On Thursday, Singapore-based influencer Yoyo Cao uploaded a photo of herself showing off an #OOTD on Instagram, featuring a T-Shirt from her own fashion label, Exhibit Store. Sounds standard, right? The problem, however, is that Cao’s shirt featured the phrase “fuck what they say” in the upper left corner alongside a graphic of a gun — and given the context of today's debate surrounding gun control, particularly in the United States, it didn’t take long for her commenters to start calling her out.
Tina Craig, the woman behind Bag Snob, took to the comments under Cao’s photo, as well as her own Instagram Story, to address the shirt. “I am beyond offended by this!” she wrote. “My son hasn’t slept in weeks because he fears a student will bring a gun to school.” She shared a photo of her son, who is now 13 years old and is “worried about being killed at school,” referring to the recent Parkland school shooting. “I will always use my voice,” she added. “Life is not a popularity contest. The woman who designed and is selling the tone deaf ‘fuck what people say’ gun motif shirt is not only a popular influencer but a mother.” And to Craig, that is all the more reason for Cao to have picked up on just how insensitive the shirt is.
Supporters who have come to Cao’s defense say it's an excusable offense because she isn’t American. But that’s not reason enough for Craig. “Being Asian/not American is not an excuse,” she posted. “The world is connected.”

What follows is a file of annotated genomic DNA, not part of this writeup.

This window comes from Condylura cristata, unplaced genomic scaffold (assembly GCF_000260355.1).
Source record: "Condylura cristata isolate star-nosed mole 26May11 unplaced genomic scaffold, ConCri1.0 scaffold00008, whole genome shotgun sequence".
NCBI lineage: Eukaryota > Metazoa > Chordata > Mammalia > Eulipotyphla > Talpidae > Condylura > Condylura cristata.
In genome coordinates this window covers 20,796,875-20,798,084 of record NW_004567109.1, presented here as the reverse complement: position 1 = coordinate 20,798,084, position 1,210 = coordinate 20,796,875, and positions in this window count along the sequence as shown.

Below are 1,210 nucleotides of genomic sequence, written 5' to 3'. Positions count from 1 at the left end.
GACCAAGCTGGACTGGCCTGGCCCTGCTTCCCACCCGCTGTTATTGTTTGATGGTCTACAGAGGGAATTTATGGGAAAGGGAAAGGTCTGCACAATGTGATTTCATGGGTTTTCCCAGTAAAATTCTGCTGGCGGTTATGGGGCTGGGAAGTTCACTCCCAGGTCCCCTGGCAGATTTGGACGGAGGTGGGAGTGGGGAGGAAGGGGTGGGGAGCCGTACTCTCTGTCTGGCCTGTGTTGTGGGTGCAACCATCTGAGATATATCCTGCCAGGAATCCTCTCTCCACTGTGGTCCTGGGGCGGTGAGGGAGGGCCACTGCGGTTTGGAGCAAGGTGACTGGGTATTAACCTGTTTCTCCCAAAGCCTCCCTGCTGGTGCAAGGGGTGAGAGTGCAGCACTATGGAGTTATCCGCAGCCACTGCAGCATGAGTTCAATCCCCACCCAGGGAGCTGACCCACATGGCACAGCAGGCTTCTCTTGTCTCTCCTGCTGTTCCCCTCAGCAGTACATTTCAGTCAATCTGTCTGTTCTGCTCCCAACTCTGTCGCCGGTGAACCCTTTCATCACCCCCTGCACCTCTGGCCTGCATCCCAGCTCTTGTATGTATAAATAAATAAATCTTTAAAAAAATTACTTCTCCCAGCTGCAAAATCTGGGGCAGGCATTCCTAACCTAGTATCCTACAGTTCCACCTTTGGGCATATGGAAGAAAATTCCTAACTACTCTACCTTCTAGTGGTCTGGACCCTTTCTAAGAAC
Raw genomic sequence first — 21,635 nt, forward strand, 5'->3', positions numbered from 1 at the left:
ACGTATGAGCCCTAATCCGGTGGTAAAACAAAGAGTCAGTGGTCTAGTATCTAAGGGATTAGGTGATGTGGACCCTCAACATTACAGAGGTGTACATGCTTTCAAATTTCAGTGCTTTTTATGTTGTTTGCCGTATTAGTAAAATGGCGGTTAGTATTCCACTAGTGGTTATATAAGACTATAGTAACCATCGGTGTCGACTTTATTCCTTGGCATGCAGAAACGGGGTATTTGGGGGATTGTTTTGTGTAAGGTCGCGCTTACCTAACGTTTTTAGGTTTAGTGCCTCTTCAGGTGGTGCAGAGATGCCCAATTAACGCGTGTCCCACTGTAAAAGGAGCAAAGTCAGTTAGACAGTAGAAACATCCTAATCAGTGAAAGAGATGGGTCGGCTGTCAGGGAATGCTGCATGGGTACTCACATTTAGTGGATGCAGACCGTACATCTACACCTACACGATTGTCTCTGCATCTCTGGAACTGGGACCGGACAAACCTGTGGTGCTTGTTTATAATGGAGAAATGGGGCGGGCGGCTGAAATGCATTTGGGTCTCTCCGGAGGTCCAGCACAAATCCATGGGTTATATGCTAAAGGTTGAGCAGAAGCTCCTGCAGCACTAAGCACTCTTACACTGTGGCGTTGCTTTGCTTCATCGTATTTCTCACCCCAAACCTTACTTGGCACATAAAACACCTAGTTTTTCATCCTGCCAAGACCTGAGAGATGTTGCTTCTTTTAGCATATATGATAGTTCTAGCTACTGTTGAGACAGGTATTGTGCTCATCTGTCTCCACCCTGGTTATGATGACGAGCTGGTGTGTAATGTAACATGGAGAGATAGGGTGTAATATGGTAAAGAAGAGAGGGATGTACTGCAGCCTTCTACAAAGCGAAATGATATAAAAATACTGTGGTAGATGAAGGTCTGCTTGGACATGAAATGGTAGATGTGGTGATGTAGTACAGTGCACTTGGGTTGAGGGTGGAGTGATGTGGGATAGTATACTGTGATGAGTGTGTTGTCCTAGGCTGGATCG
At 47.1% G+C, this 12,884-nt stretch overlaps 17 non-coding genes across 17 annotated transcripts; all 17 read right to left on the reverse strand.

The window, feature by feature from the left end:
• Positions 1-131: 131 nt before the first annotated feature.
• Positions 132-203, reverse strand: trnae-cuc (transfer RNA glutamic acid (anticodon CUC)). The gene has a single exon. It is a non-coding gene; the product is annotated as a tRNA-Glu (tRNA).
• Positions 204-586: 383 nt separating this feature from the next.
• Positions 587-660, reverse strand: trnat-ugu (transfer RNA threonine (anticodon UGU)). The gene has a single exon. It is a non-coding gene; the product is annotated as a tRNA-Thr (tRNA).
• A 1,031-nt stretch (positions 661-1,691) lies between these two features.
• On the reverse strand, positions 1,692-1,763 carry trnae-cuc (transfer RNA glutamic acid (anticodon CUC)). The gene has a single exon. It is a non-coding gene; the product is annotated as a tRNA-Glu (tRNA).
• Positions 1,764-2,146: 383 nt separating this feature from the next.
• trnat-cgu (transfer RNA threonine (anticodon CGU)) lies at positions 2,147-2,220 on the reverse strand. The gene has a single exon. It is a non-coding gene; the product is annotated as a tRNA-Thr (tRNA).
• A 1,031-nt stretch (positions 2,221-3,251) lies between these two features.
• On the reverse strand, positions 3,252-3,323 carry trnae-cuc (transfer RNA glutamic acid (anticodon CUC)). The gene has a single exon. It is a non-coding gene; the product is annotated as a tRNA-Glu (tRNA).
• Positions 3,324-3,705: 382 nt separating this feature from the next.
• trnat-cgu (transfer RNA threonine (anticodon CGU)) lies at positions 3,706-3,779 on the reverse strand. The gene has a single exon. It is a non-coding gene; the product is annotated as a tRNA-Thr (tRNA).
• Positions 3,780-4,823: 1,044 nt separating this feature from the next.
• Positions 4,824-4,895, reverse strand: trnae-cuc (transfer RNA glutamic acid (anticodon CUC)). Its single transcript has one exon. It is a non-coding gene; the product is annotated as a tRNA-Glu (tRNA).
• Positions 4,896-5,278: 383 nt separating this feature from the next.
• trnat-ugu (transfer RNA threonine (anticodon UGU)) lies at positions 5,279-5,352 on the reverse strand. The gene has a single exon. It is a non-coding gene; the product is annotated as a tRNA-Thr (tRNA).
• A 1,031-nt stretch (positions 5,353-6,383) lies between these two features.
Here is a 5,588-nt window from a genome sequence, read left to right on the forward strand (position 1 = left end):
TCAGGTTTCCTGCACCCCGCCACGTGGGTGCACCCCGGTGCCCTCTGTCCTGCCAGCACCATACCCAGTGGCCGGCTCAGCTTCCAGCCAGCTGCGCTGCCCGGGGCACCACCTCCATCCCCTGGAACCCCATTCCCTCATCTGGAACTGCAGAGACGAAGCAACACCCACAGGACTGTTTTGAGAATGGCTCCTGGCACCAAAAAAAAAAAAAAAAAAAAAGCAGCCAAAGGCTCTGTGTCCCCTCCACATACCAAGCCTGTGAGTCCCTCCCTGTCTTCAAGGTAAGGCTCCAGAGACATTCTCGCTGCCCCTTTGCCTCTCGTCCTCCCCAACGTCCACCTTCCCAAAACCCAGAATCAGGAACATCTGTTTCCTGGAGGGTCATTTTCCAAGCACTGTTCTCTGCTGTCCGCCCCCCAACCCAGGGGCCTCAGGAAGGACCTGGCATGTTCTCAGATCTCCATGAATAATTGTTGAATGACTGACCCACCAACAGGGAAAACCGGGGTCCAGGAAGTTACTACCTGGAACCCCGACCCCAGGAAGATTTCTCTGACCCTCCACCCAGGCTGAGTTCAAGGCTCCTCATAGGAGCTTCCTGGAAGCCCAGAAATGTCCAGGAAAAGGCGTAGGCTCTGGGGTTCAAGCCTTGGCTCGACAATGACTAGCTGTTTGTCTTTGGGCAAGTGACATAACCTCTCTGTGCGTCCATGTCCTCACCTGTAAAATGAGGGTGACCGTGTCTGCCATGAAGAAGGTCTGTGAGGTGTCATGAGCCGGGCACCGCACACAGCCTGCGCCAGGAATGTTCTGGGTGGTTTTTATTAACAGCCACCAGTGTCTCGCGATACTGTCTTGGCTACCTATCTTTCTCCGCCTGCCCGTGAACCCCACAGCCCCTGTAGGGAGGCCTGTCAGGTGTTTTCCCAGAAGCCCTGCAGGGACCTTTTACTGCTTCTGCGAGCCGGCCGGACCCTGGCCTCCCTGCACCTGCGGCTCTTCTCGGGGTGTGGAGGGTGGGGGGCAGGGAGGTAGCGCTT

Fashion saw similar backlash when street style star Miroslava Duma posted an invitation from designer Ulyana Sergeenko for her fashion show during Paris Fashion Week to her Instagram Story, which read “To my [N Word] in Paris.” Both Russian women were criticized for not being informed, with some citing cultural differences as a reason for not recognizing the potential implications of using such language.
H&M and Zara have also come under fire for being racially and culturally insensitive. The latter, the New York Times is reporting, are “beefing up their approval process” for products before they land in customers hands — or on social media where they can be called out. If Cao is going to continue to produce clothing, she too may benefit from diversity trainings and initiatives.
The Instagram post has since been deleted and Cao apologized on her Instagram story, writing, “We have deleted our recent post. Ignorance breeds ignorance. An image on a T-shirt is not something to joke about. Promoting violence was never our intention. The T-Shirts have been removed from the website and we will be careful about what we portray as a branding moving forward. Thank you @bagsnob for bringing this to light.”
We have reached out to both Cao and Craig for comment, and will update this piece if/when we hear back.